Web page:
Fiduciary Source Manual

Help Your Clients Understand Their Fiduciary Duties

Executive Summary

Fiduciary duties and responsibilities are a growing responsibility for workplace retirement plan sponsors. To help you meet these challenges, T. Rowe Price is committed to providing high quality education that reflects the latest and best thinking in this area. Through our FiduciarySource® program, T. Rowe Price offers this Fiduciary Guide to plan sponsors. This valuable resource provides a basic overview of fiduciary responsibilities applicable under the Employee Retirement Income Security Act of 1974 (“ERISA”).

This guide is an introductory fiduciary resource for defined contribution retirement plan sponsors and their employees working with the plan(s). It streamlines complex fiduciary topics into an easy-to-understand format. The goal is to help plan sponsors determine who their plan’s fiduciaries are, and what basic duties those fiduciaries have. This material can help lay the foundation for the development of good fiduciary practices, such as asking the right questions, creating a process for decision making, and seeking help from experts when needed.

This Guidebook Covers:

  1. Who Is a Fiduciary?

    We will help you identify who is a fiduciary, distinguish fiduciary from nonfiduciary activities, and better understand permissible delegation of fiduciary responsibilities to another individual.

  2. Basic ERISA Fiduciary Duties

    It is important to understand the responsibilities ERISA places on plan fiduciaries. A fiduciary’s performance of these legal duties will be measured, in large part, by the key concepts of “loyalty” and “prudence.” We will also introduce you to the concept of “prohibited transactions” and some exceptions relevant to common plan activities.

  3. Overseeing Investments

    One of the most important aspects of your retirement plan that requires care and attention is the plan’s investment lineup. As a plan sponsor, it is critical for you to understand who has fiduciary responsibilities with respect to your plan’s investments, what those responsibilities are, and how they may best be discharged.

  4. Overseeing Service Providers

    To properly administer your plan as a fiduciary, it is likely you will need to retain professionals to advise and assist you. Selecting appropriate service providers is one of your most important responsibilities, and ERISA requires you to fulfill that responsibility with the “care, skill, prudence, and diligence under the circumstances then prevailing that a prudent man acting in a like capacity and familiar with such matters would use in the conduct of an enterprise of a like character and with like aims."1 We will help you think through issues that commonly arise in the selection of service providers.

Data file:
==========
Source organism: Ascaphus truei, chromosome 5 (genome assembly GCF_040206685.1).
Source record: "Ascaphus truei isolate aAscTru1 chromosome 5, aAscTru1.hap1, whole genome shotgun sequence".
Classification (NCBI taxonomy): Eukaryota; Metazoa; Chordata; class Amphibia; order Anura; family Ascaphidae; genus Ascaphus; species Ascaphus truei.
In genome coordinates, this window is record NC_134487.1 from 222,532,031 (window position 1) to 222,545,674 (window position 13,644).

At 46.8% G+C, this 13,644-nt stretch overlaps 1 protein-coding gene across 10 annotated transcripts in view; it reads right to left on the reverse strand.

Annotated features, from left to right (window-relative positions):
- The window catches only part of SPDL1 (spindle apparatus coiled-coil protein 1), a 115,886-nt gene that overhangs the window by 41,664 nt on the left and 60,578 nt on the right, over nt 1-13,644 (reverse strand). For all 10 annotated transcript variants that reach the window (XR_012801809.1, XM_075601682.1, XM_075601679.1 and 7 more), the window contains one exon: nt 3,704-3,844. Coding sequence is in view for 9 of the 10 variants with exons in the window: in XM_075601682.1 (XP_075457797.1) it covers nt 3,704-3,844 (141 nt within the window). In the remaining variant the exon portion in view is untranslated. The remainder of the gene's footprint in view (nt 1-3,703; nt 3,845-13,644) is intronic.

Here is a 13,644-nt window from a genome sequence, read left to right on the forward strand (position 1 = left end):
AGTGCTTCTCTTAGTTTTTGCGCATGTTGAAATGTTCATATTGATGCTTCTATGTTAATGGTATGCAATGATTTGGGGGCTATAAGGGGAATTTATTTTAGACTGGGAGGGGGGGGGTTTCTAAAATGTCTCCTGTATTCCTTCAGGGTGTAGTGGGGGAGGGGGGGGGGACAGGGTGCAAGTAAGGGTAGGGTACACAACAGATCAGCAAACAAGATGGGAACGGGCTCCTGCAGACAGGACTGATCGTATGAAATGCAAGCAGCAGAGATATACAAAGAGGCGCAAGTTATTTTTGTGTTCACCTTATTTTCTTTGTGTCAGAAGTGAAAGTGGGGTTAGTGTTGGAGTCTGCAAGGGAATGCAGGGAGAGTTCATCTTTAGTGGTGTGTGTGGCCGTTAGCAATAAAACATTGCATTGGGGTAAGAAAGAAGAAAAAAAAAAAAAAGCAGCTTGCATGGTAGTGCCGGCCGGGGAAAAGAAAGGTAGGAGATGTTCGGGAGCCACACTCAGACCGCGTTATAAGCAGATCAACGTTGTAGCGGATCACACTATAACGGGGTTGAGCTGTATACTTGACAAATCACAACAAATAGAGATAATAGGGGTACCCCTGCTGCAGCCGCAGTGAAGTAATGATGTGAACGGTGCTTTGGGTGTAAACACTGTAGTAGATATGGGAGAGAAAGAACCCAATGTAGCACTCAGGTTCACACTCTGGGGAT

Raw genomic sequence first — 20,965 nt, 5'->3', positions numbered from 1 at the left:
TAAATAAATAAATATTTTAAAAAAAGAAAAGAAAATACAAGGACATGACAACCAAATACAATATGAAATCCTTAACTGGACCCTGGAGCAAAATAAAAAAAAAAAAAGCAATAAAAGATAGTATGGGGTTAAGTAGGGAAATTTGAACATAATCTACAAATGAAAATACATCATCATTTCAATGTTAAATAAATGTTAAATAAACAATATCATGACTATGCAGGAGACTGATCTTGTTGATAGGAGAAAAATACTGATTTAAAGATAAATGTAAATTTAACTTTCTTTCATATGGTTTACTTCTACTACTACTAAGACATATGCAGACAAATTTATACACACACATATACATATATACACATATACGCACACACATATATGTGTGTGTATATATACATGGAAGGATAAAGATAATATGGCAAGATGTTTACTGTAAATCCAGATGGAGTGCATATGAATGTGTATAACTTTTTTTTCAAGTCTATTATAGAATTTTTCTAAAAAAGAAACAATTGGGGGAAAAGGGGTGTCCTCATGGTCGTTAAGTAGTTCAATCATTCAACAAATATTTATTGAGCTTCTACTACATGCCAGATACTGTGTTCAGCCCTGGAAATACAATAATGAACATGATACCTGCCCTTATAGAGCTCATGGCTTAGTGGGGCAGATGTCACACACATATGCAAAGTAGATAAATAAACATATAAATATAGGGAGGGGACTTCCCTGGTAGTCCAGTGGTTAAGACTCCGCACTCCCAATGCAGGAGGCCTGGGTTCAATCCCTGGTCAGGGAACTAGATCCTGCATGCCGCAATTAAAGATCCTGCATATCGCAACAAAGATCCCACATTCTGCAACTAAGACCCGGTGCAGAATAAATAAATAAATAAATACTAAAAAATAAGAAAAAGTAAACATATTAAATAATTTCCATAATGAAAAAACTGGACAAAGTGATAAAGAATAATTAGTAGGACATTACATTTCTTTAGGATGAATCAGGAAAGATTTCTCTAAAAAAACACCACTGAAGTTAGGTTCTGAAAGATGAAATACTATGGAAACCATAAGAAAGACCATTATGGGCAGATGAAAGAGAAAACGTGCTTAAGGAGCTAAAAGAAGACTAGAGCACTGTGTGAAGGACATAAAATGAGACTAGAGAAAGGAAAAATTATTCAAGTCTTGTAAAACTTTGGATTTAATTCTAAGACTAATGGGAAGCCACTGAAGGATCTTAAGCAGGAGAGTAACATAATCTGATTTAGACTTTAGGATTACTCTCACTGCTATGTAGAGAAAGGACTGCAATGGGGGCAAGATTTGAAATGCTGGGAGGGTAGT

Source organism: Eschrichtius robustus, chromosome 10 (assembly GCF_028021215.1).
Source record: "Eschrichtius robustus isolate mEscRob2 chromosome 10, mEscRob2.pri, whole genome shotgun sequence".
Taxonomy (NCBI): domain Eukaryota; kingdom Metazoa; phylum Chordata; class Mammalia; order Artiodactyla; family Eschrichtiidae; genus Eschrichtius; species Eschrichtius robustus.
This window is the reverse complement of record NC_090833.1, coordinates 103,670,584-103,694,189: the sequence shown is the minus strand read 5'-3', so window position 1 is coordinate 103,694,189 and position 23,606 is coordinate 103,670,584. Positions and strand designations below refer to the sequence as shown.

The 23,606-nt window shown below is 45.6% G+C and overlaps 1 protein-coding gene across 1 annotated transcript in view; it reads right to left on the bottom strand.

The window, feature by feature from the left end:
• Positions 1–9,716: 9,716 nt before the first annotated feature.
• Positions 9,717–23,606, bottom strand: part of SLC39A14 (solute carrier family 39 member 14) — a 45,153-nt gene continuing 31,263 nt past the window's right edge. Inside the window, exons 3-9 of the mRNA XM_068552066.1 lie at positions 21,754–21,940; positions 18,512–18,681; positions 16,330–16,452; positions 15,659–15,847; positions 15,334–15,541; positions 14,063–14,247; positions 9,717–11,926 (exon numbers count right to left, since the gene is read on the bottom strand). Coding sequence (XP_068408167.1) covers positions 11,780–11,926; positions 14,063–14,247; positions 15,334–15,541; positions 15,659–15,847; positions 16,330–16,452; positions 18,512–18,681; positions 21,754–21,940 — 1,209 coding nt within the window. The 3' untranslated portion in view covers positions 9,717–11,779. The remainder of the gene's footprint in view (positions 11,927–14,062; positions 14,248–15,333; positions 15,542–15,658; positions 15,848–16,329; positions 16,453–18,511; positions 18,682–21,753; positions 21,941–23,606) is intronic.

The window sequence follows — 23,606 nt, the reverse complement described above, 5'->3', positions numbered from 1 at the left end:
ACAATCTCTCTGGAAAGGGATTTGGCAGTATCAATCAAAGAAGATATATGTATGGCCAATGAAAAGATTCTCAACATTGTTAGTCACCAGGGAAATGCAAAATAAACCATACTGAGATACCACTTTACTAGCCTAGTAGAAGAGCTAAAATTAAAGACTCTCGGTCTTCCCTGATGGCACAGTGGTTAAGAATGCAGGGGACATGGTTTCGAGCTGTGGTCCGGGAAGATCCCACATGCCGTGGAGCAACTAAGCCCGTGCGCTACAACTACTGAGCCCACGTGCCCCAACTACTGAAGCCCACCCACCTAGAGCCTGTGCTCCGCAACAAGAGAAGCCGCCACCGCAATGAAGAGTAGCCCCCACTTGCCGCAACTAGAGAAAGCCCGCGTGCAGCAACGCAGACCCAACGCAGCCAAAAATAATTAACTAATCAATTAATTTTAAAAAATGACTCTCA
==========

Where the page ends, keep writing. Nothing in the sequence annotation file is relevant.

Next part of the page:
5. Helping Participants

    Helping your participants goes beyond compliance issues. This includes considering optional plan features, like automatic enrollment, education, or investment advice. Your plan may be in full compliance with the rules, but your participants may not be making the most of the retirement savings opportunity you provide.

  6. Plan Administrator Basics

    Here we discuss qualification requirements under the Internal Revenue Code, IRS audits, and correcting plan document and operational errors. Although they are not fiduciary functions, these are important rules with significant consequences for noncompliance.

  7. Fiduciary Liability, DOL Audit, Fiduciary Insurance, and Bonding

    ERISA 401(k) plans have moved from a supplemental to a central role in providing retirement income—indeed, it is now quite common for employees to rely only on a 401(k) plan to fund their retirement. And through tax deferral and opportunity for investment, 401(k) plans have become very popular vehicles for employees to fund retirement.


Increase Your Value to Fiduciaries

Give your clients this guidebook to help them better understand who is a fiduciary, their basic responsibilities, and the importance of a well-documented process for fiduciary decision-making.

1 29 U.S.C. §1104.

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